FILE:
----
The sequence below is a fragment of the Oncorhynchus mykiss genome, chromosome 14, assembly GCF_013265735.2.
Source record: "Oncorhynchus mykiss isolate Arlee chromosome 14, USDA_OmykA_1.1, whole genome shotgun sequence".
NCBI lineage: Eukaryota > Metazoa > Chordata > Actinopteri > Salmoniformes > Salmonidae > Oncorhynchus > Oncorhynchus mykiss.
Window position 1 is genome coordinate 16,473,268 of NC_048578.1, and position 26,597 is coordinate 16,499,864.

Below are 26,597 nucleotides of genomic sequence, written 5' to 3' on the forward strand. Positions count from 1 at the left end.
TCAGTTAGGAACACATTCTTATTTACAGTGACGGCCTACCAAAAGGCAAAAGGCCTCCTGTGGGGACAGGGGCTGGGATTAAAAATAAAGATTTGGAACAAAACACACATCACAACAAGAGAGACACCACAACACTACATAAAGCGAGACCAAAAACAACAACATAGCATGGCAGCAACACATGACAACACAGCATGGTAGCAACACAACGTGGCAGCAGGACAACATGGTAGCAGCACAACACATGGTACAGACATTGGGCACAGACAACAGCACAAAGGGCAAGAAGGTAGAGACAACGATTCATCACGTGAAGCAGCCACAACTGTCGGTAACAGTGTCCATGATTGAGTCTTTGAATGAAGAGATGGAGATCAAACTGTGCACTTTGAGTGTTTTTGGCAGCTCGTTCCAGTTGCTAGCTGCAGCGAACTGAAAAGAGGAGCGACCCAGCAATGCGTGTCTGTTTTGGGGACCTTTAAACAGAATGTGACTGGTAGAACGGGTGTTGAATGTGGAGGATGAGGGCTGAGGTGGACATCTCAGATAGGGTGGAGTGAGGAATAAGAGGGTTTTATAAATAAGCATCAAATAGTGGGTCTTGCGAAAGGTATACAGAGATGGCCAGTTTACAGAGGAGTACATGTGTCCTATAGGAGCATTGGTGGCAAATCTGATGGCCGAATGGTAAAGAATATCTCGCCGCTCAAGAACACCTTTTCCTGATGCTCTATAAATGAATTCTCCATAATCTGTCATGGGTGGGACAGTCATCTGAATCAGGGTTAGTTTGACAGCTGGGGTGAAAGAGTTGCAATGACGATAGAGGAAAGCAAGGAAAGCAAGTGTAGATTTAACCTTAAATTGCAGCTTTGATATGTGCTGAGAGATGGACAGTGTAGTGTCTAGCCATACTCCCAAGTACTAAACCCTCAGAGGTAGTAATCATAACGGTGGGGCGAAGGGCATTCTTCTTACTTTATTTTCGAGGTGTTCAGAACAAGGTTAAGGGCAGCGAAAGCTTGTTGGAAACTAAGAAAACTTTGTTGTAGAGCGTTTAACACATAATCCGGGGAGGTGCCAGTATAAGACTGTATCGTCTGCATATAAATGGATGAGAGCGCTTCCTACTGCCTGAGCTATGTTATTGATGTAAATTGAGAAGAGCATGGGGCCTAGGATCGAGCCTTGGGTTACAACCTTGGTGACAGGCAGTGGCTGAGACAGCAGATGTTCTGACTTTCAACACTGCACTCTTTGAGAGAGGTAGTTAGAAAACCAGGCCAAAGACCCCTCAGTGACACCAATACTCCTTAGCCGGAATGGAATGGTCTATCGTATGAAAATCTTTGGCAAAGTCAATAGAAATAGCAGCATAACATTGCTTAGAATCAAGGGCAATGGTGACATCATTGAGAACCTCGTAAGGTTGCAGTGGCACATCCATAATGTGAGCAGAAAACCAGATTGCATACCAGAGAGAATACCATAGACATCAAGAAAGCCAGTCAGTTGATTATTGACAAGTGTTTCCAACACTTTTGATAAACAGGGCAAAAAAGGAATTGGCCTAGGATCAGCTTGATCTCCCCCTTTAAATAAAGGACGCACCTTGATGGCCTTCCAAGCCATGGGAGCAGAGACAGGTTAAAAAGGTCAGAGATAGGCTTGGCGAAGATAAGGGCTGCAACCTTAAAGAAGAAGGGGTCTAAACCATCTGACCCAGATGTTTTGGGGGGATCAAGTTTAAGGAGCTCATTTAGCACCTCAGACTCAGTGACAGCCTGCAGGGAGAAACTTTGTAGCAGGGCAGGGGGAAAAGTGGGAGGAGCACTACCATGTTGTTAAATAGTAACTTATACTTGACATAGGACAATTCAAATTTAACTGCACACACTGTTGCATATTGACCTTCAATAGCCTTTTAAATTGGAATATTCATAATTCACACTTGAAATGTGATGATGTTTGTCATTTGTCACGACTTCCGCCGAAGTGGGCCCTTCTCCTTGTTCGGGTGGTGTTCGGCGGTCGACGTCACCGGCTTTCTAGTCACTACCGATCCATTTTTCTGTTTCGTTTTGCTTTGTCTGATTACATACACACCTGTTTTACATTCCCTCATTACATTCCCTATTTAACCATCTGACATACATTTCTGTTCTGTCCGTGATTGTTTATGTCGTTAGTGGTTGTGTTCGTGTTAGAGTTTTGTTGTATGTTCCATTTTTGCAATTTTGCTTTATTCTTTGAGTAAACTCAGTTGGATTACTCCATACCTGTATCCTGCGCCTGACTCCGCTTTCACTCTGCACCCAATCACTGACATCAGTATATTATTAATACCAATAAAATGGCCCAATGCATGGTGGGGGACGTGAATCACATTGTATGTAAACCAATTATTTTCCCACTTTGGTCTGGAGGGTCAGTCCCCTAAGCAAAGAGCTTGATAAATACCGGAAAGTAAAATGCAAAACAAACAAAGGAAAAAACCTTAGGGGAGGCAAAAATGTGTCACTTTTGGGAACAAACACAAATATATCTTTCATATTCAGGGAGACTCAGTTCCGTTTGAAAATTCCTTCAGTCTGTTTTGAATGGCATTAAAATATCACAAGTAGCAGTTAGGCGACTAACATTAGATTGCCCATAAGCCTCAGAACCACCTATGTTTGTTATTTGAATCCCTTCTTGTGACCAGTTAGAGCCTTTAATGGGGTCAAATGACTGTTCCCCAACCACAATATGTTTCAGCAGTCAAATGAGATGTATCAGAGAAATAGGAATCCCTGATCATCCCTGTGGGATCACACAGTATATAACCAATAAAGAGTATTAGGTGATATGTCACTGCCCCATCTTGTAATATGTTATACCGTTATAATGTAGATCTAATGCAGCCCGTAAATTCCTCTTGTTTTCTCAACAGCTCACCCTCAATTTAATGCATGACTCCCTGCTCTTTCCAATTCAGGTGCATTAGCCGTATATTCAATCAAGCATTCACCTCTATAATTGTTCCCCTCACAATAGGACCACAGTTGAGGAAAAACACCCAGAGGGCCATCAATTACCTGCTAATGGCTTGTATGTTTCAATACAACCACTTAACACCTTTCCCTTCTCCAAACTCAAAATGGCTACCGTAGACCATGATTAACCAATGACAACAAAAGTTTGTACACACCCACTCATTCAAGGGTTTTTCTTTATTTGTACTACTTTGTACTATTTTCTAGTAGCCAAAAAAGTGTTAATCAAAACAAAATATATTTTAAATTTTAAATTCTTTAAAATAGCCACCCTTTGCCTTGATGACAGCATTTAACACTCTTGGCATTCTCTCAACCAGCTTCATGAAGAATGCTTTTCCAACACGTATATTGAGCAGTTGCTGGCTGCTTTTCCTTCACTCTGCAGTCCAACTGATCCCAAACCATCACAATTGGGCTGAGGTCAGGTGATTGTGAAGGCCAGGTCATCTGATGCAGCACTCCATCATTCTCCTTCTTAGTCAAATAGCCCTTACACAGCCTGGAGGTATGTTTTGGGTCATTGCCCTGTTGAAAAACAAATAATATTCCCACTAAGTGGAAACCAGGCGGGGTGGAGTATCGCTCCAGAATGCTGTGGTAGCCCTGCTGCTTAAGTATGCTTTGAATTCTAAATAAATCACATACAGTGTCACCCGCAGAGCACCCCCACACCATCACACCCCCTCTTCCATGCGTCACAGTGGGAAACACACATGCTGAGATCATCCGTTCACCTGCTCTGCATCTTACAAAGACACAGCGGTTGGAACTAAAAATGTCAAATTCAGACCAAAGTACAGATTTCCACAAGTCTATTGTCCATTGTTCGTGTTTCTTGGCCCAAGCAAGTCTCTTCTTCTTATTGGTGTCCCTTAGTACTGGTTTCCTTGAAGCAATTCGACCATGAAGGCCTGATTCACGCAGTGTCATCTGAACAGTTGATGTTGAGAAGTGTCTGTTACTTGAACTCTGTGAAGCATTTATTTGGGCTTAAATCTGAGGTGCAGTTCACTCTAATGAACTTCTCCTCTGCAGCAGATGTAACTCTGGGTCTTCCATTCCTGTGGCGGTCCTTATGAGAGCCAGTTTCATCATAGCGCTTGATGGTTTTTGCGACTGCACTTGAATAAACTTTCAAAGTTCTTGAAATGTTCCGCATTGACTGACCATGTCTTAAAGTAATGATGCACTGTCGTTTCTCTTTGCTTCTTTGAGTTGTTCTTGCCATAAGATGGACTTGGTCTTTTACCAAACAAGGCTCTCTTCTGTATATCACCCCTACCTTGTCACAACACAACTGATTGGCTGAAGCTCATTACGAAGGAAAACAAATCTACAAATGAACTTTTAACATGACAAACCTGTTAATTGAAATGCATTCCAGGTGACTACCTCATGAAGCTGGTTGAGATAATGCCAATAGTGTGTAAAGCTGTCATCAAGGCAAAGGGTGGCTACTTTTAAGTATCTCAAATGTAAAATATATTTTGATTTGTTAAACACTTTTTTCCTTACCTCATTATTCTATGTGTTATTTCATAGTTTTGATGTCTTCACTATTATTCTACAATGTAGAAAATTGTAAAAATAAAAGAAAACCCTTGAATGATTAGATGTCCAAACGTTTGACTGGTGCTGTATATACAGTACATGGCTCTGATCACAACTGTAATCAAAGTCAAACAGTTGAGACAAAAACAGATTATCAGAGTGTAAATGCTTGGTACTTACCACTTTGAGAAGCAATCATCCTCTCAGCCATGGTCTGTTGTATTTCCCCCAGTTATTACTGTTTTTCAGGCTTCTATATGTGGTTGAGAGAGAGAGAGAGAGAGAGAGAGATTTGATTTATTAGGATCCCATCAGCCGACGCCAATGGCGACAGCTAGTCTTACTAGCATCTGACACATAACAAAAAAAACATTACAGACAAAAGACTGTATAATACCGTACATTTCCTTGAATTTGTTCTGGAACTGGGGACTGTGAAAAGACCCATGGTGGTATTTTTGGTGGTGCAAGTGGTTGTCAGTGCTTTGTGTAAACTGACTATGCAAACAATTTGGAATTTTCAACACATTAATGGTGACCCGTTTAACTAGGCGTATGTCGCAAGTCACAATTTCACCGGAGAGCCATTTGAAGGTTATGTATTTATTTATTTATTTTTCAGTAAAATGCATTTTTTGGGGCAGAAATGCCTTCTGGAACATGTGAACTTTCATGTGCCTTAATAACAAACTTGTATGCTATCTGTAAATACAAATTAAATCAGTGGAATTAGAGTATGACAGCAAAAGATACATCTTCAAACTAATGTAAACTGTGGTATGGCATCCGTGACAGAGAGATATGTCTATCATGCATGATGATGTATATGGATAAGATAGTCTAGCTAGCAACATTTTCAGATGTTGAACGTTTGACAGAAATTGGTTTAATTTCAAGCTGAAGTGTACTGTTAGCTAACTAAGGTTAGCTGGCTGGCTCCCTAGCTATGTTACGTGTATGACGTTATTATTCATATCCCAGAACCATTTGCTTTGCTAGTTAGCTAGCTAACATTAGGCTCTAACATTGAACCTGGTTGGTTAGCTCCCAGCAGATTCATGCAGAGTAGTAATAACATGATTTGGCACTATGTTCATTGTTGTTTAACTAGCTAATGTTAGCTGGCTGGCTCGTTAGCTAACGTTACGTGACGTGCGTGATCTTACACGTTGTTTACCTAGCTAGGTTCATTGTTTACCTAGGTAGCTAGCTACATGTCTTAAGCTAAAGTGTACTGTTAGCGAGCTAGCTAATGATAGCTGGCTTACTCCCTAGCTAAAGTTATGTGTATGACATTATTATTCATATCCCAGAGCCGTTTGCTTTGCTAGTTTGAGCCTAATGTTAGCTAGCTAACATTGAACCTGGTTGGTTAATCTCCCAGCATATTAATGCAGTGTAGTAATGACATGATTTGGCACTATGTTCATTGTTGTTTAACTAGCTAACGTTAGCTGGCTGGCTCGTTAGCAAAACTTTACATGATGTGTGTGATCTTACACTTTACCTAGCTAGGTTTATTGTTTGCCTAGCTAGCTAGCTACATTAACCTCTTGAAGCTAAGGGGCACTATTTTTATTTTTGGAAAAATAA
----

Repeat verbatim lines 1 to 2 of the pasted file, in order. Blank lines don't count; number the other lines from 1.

The sequence below is a fragment of the Oncorhynchus mykiss genome, chromosome 14, assembly GCF_013265735.2.
Source record: "Oncorhynchus mykiss isolate Arlee chromosome 14, USDA_OmykA_1.1, whole genome shotgun sequence".